What is school for? Understanding structural inequalities through the experiences of high school students


This paper probes the ways of which structural formations of society manifest themselves in school practices. Towards this end, study focuses on the daily life experiences of high school students and their interactions with the broader society through making sense of these experiences. Within the scope of the research, 96 high school students attending 11th grade at six different types of high schools were interviewed. All schools are located at the central districts of Ankara. These school are Science (SH), Anatolian (AH), Vocational and Technical Anatolian, (VH) Fine Arts (FAH), Social Sciences (SCH), and Anatolian Imam and Preacher High Schools (IPH). Eight girls and eight boys were selected from each high school to compose study group. In this study, three major segments of experiences of high school student are located at the center of the scrutiny: expectations from students, limits and possibilities of social mobility and distinctive characteristics of school types, as they articulated by high school students. It was found that each high school has various characteristics that shape daily life activities of students. Expectation from students seems to occupy a primary position in establishing the ideas about the self-efficacy as well as legitimating teacher-student relationship. There seems to be intimate relationship among possibilities of social mobility, and school type, the condition that school type corresponds to the possible future positions student may have in the future. Similarly, distinctions across schools are produced with reference to what is going to happen to them in the near future.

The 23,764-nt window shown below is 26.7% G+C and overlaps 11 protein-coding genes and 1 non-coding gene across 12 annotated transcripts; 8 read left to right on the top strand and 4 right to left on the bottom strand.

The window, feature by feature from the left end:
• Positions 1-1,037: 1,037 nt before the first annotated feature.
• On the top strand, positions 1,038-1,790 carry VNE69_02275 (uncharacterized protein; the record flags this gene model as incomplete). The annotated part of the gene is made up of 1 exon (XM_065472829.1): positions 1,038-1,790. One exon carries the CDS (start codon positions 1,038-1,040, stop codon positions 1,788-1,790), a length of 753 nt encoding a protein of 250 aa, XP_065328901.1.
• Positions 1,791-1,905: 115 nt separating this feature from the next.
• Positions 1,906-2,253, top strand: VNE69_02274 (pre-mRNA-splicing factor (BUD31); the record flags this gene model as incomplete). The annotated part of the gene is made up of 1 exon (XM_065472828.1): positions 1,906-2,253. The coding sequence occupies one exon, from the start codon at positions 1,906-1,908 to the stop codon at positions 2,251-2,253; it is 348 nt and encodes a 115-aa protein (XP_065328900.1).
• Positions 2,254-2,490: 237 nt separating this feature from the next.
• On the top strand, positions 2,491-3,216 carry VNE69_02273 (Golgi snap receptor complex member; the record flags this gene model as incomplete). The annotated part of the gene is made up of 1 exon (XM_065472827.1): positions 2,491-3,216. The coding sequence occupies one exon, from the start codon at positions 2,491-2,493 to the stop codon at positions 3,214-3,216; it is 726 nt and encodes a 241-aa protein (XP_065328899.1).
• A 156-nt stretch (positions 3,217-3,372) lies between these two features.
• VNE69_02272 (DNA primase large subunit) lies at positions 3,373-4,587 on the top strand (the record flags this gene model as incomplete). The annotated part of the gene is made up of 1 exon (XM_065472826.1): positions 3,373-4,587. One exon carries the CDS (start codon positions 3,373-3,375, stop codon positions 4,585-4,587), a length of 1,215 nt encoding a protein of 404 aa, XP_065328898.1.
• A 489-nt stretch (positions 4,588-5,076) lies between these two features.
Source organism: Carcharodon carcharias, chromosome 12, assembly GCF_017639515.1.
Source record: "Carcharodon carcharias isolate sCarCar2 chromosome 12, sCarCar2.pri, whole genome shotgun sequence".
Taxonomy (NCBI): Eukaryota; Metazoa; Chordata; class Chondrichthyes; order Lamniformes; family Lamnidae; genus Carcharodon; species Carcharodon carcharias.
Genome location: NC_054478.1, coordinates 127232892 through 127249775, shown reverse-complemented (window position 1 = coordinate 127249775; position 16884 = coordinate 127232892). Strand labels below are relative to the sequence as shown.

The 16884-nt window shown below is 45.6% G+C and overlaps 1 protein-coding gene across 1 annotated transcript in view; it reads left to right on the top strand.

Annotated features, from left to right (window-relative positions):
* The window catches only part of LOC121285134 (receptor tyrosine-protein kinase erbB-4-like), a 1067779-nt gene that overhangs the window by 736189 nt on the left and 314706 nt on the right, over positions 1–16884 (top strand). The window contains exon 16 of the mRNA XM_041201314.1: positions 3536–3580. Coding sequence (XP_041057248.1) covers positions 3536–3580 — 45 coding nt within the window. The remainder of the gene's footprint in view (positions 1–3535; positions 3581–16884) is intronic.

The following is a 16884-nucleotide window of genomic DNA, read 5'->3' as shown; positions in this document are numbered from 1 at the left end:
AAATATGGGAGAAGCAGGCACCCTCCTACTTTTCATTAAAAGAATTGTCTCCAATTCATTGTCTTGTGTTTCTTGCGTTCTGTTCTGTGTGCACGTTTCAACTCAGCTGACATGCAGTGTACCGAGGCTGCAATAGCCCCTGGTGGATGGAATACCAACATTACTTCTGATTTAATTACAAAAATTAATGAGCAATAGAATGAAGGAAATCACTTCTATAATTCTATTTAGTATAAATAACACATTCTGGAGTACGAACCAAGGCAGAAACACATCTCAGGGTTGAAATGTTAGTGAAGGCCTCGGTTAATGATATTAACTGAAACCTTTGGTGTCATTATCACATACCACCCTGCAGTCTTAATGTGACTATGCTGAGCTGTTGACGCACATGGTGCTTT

How to Cite
SEVER, Mustafa; CEYLAN, Eren. What is school for? Understanding structural inequalities through the experiences of high school students. Başkent University Journal of Education, [S.l.], v. 8, n. 1, p. 196-206, jan. 2021. ISSN 2148-3272. Available at: <http://buje.baskent.edu.tr/index.php/buje/article/view/384>. Date accessed: 31 july 2021.
Makaleler / Articles